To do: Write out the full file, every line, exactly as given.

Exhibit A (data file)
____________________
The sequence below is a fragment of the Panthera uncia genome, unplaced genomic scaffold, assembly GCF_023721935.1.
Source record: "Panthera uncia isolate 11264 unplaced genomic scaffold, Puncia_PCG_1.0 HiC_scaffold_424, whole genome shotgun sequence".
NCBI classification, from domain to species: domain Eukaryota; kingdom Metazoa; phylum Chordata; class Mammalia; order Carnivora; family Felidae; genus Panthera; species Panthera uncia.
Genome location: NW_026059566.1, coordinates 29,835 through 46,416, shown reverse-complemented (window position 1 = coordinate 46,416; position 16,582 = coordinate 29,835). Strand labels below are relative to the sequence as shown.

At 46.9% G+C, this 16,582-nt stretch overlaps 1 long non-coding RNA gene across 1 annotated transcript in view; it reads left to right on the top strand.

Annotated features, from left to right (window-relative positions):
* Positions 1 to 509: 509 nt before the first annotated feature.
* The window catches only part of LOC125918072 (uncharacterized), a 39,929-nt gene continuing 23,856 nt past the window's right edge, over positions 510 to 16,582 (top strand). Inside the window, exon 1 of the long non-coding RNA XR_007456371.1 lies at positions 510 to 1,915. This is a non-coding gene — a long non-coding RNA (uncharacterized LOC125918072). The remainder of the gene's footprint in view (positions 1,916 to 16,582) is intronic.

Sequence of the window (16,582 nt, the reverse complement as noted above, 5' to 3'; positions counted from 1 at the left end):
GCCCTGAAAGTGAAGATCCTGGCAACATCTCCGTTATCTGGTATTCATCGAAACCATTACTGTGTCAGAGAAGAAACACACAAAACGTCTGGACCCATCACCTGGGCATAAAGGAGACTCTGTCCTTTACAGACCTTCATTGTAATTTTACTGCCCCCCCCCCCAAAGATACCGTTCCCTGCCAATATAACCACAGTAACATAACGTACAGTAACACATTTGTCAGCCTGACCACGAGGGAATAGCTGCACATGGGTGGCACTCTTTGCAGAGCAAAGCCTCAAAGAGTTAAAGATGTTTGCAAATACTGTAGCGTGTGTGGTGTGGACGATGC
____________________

The sequence below is a fragment of the Panthera uncia genome, unplaced genomic scaffold, assembly GCF_023721935.1.
Source record: "Panthera uncia isolate 11264 unplaced genomic scaffold, Puncia_PCG_1.0 HiC_scaffold_424, whole genome shotgun sequence".
NCBI classification, from domain to species: domain Eukaryota; kingdom Metazoa; phylum Chordata; class Mammalia; order Carnivora; family Felidae; genus Panthera; species Panthera uncia.
Genome location: NW_026059566.1, coordinates 29,835 through 46,416, shown reverse-complemented (window position 1 = coordinate 46,416; position 16,582 = coordinate 29,835). Strand labels below are relative to the sequence as shown.

At 46.9% G+C, this 16,582-nt stretch overlaps 1 long non-coding RNA gene across 1 annotated transcript in view; it reads left to right on the top strand.

Annotated features, from left to right (window-relative positions):
* Positions 1 to 509: 509 nt before the first annotated feature.
* The window catches only part of LOC125918072 (uncharacterized), a 39,929-nt gene continuing 23,856 nt past the window's right edge, over positions 510 to 16,582 (top strand). Inside the window, exon 1 of the long non-coding RNA XR_007456371.1 lies at positions 510 to 1,915. This is a non-coding gene — a long non-coding RNA (uncharacterized LOC125918072). The remainder of the gene's footprint in view (positions 1,916 to 16,582) is intronic.

Sequence of the window (16,582 nt, the reverse complement as noted above, 5' to 3'; positions counted from 1 at the left end):
GCCCTGAAAGTGAAGATCCTGGCAACATCTCCGTTATCTGGTATTCATCGAAACCATTACTGTGTCAGAGAAGAAACACACAAAACGTCTGGACCCATCACCTGGGCATAAAGGAGACTCTGTCCTTTACAGACCTTCATTGTAATTTTACTGCCCCCCCCCCCAAAGATACCGTTCCCTGCCAATATAACCACAGTAACATAACGTACAGTAACACATTTGTCAGCCTGACCACGAGGGAATAGCTGCACATGGGTGGCACTCTTTGCAGAGCAAAGCCTCAAAGAGTTAAAGATGTTTGCAAATACTGTAGCGTGTGTGGTGTGGACGATGC